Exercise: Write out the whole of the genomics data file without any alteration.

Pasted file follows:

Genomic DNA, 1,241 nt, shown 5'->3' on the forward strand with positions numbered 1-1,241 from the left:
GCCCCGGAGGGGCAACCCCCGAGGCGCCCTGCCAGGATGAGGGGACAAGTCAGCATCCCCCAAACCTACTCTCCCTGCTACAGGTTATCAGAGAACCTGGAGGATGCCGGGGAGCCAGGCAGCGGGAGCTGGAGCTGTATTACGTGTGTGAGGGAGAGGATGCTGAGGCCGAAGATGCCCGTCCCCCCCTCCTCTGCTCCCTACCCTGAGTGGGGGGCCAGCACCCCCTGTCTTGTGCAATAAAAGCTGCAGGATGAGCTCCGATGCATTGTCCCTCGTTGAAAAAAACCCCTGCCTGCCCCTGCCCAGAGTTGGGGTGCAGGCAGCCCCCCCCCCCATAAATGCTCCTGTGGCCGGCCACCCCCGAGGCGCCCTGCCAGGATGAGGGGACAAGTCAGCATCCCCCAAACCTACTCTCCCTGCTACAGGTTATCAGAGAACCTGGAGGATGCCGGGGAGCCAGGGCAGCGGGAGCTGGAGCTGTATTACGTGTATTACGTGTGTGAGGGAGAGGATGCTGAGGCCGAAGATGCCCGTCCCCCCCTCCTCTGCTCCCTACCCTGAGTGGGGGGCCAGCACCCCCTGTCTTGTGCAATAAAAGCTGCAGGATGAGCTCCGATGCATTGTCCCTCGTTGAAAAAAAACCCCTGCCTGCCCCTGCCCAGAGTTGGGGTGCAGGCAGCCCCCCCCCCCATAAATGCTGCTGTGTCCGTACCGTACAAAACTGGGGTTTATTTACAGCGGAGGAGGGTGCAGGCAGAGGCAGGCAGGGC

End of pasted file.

Genomic DNA, 1,241 nt, shown 5'->3' on the forward strand with positions numbered 1-1,241 from the left:
GCCCCGGAGGGGCAACCCCCGAGGCGCCCTGCCAGGATGAGGGGACAAGTCAGCATCCCCCAAACCTACTCTCCCTGCTACAGGTTATCAGAGAACCTGGAGGATGCCGGGGAGCCAGGCAGCGGGAGCTGGAGCTGTATTACGTGTGTGAGGGAGAGGATGCTGAGGCCGAAGATGCCCGTCCCCCCCTCCTCTGCTCCCTACCCTGAGTGGGGGGCCAGCACCCCCTGTCTTGTGCAATAAAAGCTGCAGGATGAGCTCCGATGCATTGTCCCTCGTTGAAAAAAACCCCTGCCTGCCCCTGCCCAGAGTTGGGGTGCAGGCAGCCCCCCCCCCCATAAATGCTCCTGTGGCCGGCCACCCCCGAGGCGCCCTGCCAGGATGAGGGGACAAGTCAGCATCCCCCAAACCTACTCTCCCTGCTACAGGTTATCAGAGAACCTGGAGGATGCCGGGGAGCCAGGGCAGCGGGAGCTGGAGCTGTATTACGTGTATTACGTGTGTGAGGGAGAGGATGCTGAGGCCGAAGATGCCCGTCCCCCCCTCCTCTGCTCCCTACCCTGAGTGGGGGGCCAGCACCCCCTGTCTTGTGCAATAAAAGCTGCAGGATGAGCTCCGATGCATTGTCCCTCGTTGAAAAAAAACCCCTGCCTGCCCCTGCCCAGAGTTGGGGTGCAGGCAGCCCCCCCCCCCATAAATGCTGCTGTGTCCGTACCGTACAAAACTGGGGTTTATTTACAGCGGAGGAGGGTGCAGGCAGAGGCAGGCAGGGC